Stephanie Amir

FPS component and years of involvement: GIPS Jr Division (to National Finals), 1996; GIPS Sr Division (winning National Finals), 2001; FPS evaluator, 2002 – present; FPS National Committee Member, 2003 – present; National Finals Action Plan Presentation Coordinator, 2004 – 2012

Education: Bachelor of Arts/ Bachelor of Science (Hons), University of Melbourne, 2008; Postgraduate Certificate in Social Inclusion, University of Melbourne, 2012

Current employment: Project Manager, Safe Schools Coalition Australia, Foundation for Young Australians

How FPS has helped shape career success: After my team won the Senior Division of the National Finals in 2001, I was given the opportunity to become an FPS evaluator, and then to join the National Committee and become the Action Plan Presentation Coordinator. Being only 18 at the time, the opportunity to be involved in management-level decision-making, event management and training delivery was an opportunity I would not have otherwise had at that age. It was both startling and exciting to be taken seriously while so young, and definitely gave me a head start in gaining transferable workplace skills and feeling confident in my abilities. For the following decade, each of my successful job interviews included reference to my work with FPS, in regards to problem solving, lateral thinking or working with others.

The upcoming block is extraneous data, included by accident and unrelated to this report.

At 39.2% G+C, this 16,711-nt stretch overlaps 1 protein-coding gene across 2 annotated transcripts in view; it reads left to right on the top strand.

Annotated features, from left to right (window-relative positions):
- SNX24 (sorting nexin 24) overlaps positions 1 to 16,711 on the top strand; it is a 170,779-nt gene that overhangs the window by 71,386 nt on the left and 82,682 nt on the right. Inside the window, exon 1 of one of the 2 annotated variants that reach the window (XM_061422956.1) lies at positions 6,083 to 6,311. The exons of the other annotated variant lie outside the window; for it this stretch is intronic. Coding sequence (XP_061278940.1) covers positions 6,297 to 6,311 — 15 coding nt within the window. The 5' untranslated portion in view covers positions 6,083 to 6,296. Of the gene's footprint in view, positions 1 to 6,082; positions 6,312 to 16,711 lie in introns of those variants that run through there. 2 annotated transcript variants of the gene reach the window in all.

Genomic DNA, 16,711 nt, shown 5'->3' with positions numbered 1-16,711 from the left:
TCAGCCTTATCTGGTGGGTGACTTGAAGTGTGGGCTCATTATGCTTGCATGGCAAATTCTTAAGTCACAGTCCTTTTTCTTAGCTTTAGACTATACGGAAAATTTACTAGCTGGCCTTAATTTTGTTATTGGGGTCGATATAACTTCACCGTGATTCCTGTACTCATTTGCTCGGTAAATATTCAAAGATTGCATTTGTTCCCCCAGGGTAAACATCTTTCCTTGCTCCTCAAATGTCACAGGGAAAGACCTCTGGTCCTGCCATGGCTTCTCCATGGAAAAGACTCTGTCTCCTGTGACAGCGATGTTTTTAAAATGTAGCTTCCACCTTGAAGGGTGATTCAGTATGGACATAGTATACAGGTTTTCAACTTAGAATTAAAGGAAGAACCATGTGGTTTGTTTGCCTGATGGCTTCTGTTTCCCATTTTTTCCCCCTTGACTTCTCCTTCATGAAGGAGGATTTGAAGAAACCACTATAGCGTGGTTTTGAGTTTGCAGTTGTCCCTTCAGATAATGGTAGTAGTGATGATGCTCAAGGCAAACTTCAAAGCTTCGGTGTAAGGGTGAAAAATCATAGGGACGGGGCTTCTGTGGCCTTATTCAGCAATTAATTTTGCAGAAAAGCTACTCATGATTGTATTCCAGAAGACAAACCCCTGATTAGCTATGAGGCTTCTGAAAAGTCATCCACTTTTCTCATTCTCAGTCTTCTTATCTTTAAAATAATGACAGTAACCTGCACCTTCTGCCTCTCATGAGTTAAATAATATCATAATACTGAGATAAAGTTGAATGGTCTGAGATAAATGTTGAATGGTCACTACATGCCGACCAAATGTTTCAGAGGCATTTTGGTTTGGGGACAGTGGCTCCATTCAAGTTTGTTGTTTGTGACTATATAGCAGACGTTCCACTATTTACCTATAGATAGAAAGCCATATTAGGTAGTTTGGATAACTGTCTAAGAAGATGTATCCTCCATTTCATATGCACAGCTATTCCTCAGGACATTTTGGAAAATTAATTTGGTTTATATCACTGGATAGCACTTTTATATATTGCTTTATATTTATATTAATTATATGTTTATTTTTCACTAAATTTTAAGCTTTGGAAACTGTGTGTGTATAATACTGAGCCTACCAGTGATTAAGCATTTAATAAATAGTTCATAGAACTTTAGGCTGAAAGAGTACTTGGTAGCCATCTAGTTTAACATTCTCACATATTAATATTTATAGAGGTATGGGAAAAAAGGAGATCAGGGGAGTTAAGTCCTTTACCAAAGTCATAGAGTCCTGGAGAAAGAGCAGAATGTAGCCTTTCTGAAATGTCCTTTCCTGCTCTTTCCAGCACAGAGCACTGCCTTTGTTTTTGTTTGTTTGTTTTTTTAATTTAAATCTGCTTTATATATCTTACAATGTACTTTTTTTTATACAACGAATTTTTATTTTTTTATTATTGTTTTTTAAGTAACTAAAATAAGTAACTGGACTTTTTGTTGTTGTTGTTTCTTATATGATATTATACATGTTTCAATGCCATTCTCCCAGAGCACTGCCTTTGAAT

When I finished university, I worked for four years as a policy advisor for the Victorian government. I realised that my job was a real-life application of FPS: look at the situation, identify the main problem, and then generate a range of solutions across different areas. In my case, the problems were the extinction of threatened species, public concern about street violence, the increasing number of women in prisons, and the lack of equitable access for people with a disability.

When I evaluate FPS booklets, I am struck by how the solutions by younger students are often very creative, but that ideas often become more pragmatic as students become older, sometimes leading to the curtailing of the diversity of ideas. Now as a project manager in the community sector, I try to not replace creativity with pragmatism, but to try to find a balance between them so that the best possible decision can be reached.